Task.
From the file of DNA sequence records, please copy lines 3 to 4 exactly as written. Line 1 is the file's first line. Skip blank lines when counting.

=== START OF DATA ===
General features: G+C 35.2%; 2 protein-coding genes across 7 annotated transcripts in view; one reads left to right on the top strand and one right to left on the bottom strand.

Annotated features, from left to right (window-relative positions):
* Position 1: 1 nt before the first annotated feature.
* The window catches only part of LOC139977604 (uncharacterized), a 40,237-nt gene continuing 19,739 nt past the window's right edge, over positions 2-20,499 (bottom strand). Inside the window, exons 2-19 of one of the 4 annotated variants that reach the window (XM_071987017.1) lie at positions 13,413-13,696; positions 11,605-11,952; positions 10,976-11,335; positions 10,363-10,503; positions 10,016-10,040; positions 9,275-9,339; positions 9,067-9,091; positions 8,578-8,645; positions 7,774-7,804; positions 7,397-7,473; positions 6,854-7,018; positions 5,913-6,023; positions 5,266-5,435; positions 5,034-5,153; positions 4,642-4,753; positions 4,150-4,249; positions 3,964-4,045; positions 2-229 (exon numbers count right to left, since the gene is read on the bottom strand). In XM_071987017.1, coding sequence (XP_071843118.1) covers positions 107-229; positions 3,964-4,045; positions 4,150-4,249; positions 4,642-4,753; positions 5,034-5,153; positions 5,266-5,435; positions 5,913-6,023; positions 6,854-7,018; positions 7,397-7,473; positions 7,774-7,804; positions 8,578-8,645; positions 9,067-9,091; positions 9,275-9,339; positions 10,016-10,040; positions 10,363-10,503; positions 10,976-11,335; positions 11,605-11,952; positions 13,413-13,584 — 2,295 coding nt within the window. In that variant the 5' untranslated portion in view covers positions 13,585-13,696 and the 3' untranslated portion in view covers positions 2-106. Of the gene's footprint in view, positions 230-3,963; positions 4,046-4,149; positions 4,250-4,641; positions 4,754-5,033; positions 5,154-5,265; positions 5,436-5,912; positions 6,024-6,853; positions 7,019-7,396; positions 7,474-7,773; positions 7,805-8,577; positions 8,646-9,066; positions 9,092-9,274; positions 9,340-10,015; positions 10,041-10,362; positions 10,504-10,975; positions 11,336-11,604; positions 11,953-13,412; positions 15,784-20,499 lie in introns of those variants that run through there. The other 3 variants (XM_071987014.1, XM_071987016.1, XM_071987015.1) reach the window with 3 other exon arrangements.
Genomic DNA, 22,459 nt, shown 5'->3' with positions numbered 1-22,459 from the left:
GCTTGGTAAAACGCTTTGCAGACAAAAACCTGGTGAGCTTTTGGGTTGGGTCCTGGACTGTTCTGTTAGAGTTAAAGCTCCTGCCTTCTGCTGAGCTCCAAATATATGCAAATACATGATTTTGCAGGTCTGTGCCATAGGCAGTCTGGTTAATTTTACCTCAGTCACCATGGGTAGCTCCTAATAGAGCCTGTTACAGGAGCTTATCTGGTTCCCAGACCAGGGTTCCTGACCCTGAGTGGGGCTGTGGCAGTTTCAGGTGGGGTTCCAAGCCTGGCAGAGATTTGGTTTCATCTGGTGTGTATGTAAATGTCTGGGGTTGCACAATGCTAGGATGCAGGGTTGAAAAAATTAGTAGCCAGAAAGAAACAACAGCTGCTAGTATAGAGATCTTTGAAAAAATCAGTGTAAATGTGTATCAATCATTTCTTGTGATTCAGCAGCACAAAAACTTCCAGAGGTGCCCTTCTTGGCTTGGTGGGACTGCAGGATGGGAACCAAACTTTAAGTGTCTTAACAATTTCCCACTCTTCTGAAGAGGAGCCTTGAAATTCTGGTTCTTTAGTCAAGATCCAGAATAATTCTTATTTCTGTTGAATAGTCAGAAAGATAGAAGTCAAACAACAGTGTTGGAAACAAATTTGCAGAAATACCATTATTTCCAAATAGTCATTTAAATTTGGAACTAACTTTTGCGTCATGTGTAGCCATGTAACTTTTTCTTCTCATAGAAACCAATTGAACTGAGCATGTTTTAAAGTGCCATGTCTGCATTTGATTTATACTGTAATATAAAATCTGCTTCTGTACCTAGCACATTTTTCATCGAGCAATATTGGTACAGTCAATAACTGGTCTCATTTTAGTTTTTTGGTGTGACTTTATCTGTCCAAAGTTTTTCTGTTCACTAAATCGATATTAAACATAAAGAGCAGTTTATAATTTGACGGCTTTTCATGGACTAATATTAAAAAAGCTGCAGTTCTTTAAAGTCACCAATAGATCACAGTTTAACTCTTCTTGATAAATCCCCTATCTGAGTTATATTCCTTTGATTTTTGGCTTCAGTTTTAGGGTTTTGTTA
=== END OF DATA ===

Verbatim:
* Position 1: 1 nt before the first annotated feature.
* The window catches only part of LOC139977604 (uncharacterized), a 40,237-nt gene continuing 19,739 nt past the window's right edge, over positions 2-20,499 (bottom strand). Inside the window, exons 2-19 of one of the 4 annotated variants that reach the window (XM_071987017.1) lie at positions 13,413-13,696; positions 11,605-11,952; positions 10,976-11,335; positions 10,363-10,503; positions 10,016-10,040; positions 9,275-9,339; positions 9,067-9,091; positions 8,578-8,645; positions 7,774-7,804; positions 7,397-7,473; positions 6,854-7,018; positions 5,913-6,023; positions 5,266-5,435; positions 5,034-5,153; positions 4,642-4,753; positions 4,150-4,249; positions 3,964-4,045; positions 2-229 (exon numbers count right to left, since the gene is read on the bottom strand). In XM_071987017.1, coding sequence (XP_071843118.1) covers positions 107-229; positions 3,964-4,045; positions 4,150-4,249; positions 4,642-4,753; positions 5,034-5,153; positions 5,266-5,435; positions 5,913-6,023; positions 6,854-7,018; positions 7,397-7,473; positions 7,774-7,804; positions 8,578-8,645; positions 9,067-9,091; positions 9,275-9,339; positions 10,016-10,040; positions 10,363-10,503; positions 10,976-11,335; positions 11,605-11,952; positions 13,413-13,584 — 2,295 coding nt within the window. In that variant the 5' untranslated portion in view covers positions 13,585-13,696 and the 3' untranslated portion in view covers positions 2-106. Of the gene's footprint in view, positions 230-3,963; positions 4,046-4,149; positions 4,250-4,641; positions 4,754-5,033; positions 5,154-5,265; positions 5,436-5,912; positions 6,024-6,853; positions 7,019-7,396; positions 7,474-7,773; positions 7,805-8,577; positions 8,646-9,066; positions 9,092-9,274; positions 9,340-10,015; positions 10,041-10,362; positions 10,504-10,975; positions 11,336-11,604; positions 11,953-13,412; positions 15,784-20,499 lie in introns of those variants that run through there. The other 3 variants (XM_071987014.1, XM_071987016.1, XM_071987015.1) reach the window with 3 other exon arrangements.